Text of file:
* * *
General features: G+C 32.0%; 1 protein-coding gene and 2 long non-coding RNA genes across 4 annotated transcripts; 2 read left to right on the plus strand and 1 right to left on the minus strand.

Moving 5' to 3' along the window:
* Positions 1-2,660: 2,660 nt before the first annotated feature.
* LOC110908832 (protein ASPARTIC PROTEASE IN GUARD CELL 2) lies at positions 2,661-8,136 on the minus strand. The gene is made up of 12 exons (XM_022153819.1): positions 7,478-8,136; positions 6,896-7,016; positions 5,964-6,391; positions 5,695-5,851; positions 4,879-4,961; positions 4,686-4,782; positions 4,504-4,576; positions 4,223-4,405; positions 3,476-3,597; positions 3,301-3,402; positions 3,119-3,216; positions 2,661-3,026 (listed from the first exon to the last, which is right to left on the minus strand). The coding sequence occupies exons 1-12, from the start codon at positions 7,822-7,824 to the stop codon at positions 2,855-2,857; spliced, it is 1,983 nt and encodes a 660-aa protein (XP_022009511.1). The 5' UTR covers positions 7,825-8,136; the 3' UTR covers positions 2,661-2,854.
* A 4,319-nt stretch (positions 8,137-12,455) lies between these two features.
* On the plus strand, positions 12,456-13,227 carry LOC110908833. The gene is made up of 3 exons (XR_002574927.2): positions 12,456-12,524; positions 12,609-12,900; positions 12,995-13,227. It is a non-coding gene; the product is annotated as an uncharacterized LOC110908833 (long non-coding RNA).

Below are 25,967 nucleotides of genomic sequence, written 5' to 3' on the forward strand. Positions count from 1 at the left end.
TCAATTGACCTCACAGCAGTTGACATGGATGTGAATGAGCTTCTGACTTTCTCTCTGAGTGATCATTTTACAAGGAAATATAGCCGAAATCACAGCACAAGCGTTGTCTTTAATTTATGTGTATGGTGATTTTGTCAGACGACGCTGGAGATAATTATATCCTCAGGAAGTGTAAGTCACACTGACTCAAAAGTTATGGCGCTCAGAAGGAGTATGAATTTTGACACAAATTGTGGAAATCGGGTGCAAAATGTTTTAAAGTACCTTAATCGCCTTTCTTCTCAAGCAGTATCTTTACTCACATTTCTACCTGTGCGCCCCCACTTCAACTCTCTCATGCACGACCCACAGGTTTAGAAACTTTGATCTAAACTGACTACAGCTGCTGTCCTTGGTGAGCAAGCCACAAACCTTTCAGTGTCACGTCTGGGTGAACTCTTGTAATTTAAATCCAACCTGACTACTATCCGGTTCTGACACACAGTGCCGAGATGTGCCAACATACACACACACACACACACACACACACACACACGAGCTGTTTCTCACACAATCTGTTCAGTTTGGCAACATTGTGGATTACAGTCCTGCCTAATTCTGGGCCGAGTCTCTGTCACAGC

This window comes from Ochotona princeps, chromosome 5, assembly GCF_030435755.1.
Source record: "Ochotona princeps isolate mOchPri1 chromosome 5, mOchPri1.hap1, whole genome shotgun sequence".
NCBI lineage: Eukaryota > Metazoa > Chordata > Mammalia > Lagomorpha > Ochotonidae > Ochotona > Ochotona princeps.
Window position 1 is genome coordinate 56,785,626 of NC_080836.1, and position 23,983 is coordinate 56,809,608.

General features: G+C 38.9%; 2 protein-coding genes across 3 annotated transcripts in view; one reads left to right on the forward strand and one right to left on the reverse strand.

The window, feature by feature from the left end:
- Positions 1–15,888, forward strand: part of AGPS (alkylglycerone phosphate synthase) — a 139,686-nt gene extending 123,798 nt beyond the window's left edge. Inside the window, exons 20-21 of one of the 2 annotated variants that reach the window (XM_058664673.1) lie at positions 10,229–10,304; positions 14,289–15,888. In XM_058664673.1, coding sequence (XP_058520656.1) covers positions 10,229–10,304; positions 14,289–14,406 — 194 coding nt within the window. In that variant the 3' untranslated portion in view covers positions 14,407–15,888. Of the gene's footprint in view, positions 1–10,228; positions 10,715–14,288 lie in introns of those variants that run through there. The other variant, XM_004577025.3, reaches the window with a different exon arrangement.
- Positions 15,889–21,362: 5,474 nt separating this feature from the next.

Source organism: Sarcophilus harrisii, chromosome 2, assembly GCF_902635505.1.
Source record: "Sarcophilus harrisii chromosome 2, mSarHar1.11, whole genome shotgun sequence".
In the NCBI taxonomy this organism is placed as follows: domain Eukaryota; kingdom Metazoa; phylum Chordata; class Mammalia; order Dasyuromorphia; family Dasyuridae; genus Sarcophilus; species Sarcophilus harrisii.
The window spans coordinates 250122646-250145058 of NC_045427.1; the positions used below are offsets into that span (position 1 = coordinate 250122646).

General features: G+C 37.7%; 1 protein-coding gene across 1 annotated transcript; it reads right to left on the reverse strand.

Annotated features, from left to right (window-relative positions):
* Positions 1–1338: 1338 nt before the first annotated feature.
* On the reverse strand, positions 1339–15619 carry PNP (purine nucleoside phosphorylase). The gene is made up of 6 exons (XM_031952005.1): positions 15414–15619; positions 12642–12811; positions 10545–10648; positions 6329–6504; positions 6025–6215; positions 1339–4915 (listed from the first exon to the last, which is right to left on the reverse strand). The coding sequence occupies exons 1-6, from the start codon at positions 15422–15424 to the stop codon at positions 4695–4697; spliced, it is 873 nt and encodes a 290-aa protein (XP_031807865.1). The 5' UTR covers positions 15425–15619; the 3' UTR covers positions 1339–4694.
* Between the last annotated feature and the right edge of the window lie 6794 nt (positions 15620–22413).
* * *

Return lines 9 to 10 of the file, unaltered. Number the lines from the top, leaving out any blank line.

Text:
This window comes from Ochotona princeps, chromosome 5, assembly GCF_030435755.1.
Source record: "Ochotona princeps isolate mOchPri1 chromosome 5, mOchPri1.hap1, whole genome shotgun sequence".